“Backlash is so much a part of the landscape [today],”
Skerritt said of the work environment for journalists in the United States. “There is a disdain that did not exist before. It’s been sort of coming for a long time. On one side you have this whole network whose reason for being is to question the integrity of the mainstream media. And what we are seeing is that decade of hostility paying off.”
As of the writing of this piece (mid-February), two journalists had been arrested and one attacked in the United States.
Recently, I was contacted about a journalist who attended a public school board meeting and, as is customary, placed his tape recorder at the podium to record the speakers. In his haste to grab a source for further comment after the hearing, he inadvertently left his recorder at the podium.
When he went back to retrieve it, the room was locked, and he was told that he would have to come back the next day to get the recorder.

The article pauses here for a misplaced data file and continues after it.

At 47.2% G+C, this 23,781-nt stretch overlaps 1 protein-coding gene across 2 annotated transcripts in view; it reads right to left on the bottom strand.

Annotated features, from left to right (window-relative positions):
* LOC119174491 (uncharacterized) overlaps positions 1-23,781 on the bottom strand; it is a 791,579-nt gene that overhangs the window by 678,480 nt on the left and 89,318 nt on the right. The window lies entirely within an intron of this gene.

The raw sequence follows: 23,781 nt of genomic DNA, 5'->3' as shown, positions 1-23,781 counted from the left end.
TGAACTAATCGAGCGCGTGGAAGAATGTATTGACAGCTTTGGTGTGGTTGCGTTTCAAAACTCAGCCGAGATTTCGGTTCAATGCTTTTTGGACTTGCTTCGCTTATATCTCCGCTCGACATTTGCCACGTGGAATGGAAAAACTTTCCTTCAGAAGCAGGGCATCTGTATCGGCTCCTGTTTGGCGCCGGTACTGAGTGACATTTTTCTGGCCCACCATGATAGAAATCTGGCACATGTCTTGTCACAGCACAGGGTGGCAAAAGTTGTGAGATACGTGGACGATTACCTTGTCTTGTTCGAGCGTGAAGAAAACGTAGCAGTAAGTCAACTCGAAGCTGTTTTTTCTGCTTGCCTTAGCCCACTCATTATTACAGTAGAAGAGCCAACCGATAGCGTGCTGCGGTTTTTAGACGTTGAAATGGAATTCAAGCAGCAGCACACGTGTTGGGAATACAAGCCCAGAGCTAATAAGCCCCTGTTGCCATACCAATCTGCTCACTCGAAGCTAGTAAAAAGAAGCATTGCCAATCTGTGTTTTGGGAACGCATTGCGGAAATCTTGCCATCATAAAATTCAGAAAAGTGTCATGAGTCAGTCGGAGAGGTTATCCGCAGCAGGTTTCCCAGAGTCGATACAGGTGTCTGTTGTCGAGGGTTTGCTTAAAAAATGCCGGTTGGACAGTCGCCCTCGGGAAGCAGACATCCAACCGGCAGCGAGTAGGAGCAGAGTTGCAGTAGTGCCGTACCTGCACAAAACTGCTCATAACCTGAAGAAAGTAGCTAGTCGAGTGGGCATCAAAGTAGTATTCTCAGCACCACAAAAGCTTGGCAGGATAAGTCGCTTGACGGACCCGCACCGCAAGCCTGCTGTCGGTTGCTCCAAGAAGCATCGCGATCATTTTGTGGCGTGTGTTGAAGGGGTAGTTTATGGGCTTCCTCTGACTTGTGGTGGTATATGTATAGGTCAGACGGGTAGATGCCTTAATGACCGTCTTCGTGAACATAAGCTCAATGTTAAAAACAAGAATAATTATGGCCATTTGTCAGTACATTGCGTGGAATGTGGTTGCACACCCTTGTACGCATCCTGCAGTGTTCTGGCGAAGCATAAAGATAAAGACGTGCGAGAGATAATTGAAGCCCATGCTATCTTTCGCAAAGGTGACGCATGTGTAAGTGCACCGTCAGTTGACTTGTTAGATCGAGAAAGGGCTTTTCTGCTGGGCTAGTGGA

Upon returning the next day to pick up his recorder, he found that the tape recording of the public meeting had been erased. When he asked about it, he was told that there was some sensitive student information on the recording.
Where is the democracy in that?
As Skerritt so emphatically notes during our phone conversation: “Journalism is the one essential thing to American democracy. Nothing works in America without journalism.
“If you don’t have a mainstream media in this country, then you don’t have a democracy. Every day we are seeing that that’s a fact,” he said.
Alison Bethel McKenzie is Executive Director of the Society of Professional Journalists, based in the United States. Celebrating its 110th anniversary, it is the oldest and largest broad-based, membership journalism organisation in America. The SPJ Code of Ethics is widely used by journalists throughout the US and around the world. Bethel McKenzie is an adviser to the EJN.
NEXT PAGE: ETHICS HOLDS THE KEY IN THE BATTLE AGAINST TRUMP ATTACK ON JOURNALISTS
Saving the News: Ethics and the fight for the future of journalism
Published in London by the Ethical Journalism Network
© 2019 Ethical Journalism Network
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This is the eighth EJN report on the state of ethics in journalism. Previous publications include:
For all of our previous reports see: https://ethicaljournalismnetwork.org/resources/publications